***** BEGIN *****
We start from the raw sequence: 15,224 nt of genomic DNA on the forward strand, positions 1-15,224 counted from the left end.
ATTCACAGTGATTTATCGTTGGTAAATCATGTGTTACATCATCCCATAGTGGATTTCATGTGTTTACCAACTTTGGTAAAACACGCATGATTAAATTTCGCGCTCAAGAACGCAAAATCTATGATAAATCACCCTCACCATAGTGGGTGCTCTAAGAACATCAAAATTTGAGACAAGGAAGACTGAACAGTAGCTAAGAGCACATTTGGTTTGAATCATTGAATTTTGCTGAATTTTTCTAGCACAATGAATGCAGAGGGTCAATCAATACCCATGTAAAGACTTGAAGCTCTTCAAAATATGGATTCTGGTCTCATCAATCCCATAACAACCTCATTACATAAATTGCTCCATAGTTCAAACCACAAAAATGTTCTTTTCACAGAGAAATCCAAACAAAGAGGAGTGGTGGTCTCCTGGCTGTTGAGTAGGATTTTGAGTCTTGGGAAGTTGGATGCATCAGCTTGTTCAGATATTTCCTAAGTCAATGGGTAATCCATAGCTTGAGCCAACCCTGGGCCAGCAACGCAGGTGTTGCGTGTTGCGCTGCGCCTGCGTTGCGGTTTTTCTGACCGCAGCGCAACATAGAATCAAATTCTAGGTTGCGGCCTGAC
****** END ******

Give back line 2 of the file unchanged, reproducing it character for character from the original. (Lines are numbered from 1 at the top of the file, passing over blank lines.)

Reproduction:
ATTCACAGTGATTTATCGTTGGTAAATCATGTGTTACATCATCCCATAGTGGATTTCATGTGTTTACCAACTTTGGTAAAACACGCATGATTAAATTTCGCGCTCAAGAACGCAAAATCTATGATAAATCACCCTCACCATAGTGGGTGCTCTAAGAACATCAAAATTTGAGACAAGGAAGACTGAACAGTAGCTAAGAGCACATTTGGTTTGAATCATTGAATTTTGCTGAATTTTTCTAGCACAATGAATGCAGAGGGTCAATCAATACCCATGTAAAGACTTGAAGCTCTTCAAAATATGGATTCTGGTCTCATCAATCCCATAACAACCTCATTACATAAATTGCTCCATAGTTCAAACCACAAAAATGTTCTTTTCACAGAGAAATCCAAACAAAGAGGAGTGGTGGTCTCCTGGCTGTTGAGTAGGATTTTGAGTCTTGGGAAGTTGGATGCATCAGCTTGTTCAGATATTTCCTAAGTCAATGGGTAATCCATAGCTTGAGCCAACCCTGGGCCAGCAACGCAGGTGTTGCGTGTTGCGCTGCGCCTGCGTTGCGGTTTTTCTGACCGCAGCGCAACATAGAATCAAATTCTAGGTTGCGGCCTGAC